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Reference: Shaw, SE and Greenhalgh, T, (2008). Best research--for what? Best health--for whom? A critical exploration of primary care research using discourse analysis. Social science and medicine (1982), 66 (12), 2506-2519.Citable link to this page:

 

Best research--for what? Best health--for whom? A critical exploration of primary care research using discourse analysis.

Abstract: Health research is fundamental to the development of improved health and healthcare. Despite its importance, and the role of policy in guiding the kind of research that gets addressed, there are very few empirical studies of health research policy. This paper redresses this, exploring the means by which one area of health research policy is shaped, enabled and constrained. We ask: what are the historical, social and political origins of research policy in primary care in England? What are the key discourses that have dominated debate; and what are the tensions between discourses and the implications this raises for practitioners and policymakers? To answer these questions we employed a Foucauldian approach to discourse analysis to explicitly recognise the historical, social and ideological origins of policy texts; and the role of power and knowledge in policy development. We adapted Parker's framework for distinguishing discourses as a means of selecting and analysing 29 key policy documents; 16 narrative interviews with historical and contemporary policy stakeholders; and additional contextual documents. Our analysis involved detailed deconstruction and linking across texts to reveal prevailing storylines, ideologies, power relations, and tensions. Findings show how powerful policy discourses shaped by historical and social forces influence the type of research undertaken, by whom and how. For instance, recent policy has been shaped by discourse associated with the knowledge-based economy that emphasises microscopic 'discovery', exploitation of information and the contribution of highly technological activities to 'UK plc' and has re-positioned primary care research as a strategic resource and 'population laboratory' for clinical research. Such insights challenge apolitical accounts of health research and reveal how health research serves particular interests.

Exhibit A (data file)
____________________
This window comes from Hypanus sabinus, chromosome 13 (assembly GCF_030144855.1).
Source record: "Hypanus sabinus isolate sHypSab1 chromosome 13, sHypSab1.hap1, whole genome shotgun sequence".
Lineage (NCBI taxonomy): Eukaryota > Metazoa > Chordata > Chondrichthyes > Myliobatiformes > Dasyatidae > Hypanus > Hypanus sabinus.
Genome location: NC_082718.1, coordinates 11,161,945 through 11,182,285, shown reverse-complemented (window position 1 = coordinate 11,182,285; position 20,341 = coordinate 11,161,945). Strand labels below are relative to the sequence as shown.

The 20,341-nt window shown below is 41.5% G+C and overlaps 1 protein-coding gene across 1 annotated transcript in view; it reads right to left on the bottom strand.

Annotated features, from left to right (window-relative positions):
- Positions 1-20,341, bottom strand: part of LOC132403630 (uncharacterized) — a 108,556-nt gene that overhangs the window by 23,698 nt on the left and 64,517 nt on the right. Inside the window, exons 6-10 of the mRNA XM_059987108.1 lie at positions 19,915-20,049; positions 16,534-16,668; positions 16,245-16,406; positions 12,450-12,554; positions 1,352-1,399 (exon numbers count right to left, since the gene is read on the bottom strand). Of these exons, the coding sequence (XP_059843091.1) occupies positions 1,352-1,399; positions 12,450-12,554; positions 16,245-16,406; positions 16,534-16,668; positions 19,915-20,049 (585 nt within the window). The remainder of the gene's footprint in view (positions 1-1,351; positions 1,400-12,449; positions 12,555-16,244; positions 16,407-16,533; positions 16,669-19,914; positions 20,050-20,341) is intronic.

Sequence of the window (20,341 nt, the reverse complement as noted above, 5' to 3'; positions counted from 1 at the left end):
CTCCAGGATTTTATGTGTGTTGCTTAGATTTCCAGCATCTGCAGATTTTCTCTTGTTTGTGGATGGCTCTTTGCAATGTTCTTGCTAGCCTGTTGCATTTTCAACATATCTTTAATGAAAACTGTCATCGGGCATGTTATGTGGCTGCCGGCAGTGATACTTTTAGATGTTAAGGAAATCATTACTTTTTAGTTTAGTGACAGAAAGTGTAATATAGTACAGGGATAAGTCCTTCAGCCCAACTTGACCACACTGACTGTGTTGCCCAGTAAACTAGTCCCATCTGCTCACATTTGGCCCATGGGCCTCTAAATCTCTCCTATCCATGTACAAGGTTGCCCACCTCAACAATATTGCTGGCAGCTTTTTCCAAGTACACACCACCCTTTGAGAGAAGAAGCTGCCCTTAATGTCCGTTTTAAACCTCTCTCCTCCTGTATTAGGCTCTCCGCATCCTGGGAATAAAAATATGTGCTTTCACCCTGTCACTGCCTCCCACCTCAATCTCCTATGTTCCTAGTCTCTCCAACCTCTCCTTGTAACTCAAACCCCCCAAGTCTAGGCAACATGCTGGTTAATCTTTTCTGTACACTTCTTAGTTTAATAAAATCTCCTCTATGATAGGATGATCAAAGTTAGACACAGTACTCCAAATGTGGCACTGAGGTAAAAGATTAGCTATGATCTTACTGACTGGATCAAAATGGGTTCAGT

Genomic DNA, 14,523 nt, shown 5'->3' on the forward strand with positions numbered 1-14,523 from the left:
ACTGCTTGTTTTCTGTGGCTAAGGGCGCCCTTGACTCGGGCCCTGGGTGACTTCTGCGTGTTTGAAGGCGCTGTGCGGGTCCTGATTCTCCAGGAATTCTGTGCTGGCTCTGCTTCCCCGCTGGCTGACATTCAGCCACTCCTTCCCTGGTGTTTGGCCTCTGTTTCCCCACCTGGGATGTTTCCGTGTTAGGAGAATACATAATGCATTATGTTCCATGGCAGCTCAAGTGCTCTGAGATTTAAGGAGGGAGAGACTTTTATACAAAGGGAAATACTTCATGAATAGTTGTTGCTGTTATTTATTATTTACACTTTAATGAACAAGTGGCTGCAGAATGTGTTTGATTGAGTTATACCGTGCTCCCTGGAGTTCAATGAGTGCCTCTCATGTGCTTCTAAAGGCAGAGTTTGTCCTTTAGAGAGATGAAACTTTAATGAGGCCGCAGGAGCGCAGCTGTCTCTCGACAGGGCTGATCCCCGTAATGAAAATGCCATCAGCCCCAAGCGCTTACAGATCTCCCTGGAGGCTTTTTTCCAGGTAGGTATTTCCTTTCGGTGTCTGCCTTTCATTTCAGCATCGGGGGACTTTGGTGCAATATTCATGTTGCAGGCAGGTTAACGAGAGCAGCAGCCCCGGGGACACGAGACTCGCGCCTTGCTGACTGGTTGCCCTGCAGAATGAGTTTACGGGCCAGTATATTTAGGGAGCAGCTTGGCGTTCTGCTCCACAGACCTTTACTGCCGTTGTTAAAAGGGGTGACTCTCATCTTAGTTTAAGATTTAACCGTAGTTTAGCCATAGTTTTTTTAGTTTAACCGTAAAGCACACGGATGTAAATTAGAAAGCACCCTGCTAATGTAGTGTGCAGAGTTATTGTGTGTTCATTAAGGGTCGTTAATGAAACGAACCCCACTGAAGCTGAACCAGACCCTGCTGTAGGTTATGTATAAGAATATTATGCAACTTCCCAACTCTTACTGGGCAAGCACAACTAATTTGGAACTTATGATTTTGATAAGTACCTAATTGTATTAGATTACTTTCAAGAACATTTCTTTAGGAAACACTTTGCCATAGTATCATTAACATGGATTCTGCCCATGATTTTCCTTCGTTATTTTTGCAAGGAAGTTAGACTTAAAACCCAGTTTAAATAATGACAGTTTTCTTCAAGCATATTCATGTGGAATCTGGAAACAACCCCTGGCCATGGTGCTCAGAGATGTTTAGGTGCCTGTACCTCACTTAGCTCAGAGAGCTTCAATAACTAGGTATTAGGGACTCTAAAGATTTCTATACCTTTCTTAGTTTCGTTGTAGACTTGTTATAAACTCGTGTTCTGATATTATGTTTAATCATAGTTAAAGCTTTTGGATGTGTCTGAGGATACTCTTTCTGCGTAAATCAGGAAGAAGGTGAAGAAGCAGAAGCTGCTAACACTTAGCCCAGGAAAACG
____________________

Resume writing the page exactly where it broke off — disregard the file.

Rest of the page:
Peer Review status:Peer reviewedPublication status:PublishedVersion:Accepted Manuscript Funder: Economic and Social Research Council   Funder: Medical Research Council   Notes:Copyright © 2008 Elsevier Ltd. This manuscript version is made available under the CC-BY-NC-ND 4.0 license http://creativecommons.org/licenses/by-nc-nd/4.0/

Bibliographic Details

Publisher: Elsevier

Publisher Website: http://www.elsevier.com/

Journal: Social science and medicine (1982)see more from them

Publication Website: http://www.journals.elsevier.com/social-science-and-medicine/?testing=a

Issue Date: 2008-06

pages:2506-2519Identifiers

Urn: uuid:83db10aa-fe52-4417-a741-7cd5f6387613

Source identifier: 504206

Eissn: 1873-5347

Doi: https://doi.org/10.1016/j.socscimed.2008.02.014

Issn: 0277-9536 Item Description

Type: Journal article;

Language: eng

Version: Accepted ManuscriptKeywords: health research policy primary care knowledge-based economy discourse analysis UK biomedical research Tiny URL: pubs:504206

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Author: Shaw, SE - institutionUniversity of Oxford Oxford, MSD, Primary Care Health Sciences - - - Greenhalgh, T - institutionUniversity

Source: https://ora.ox.ac.uk/objects/uuid:83db10aa-fe52-4417-a741-7cd5f6387613



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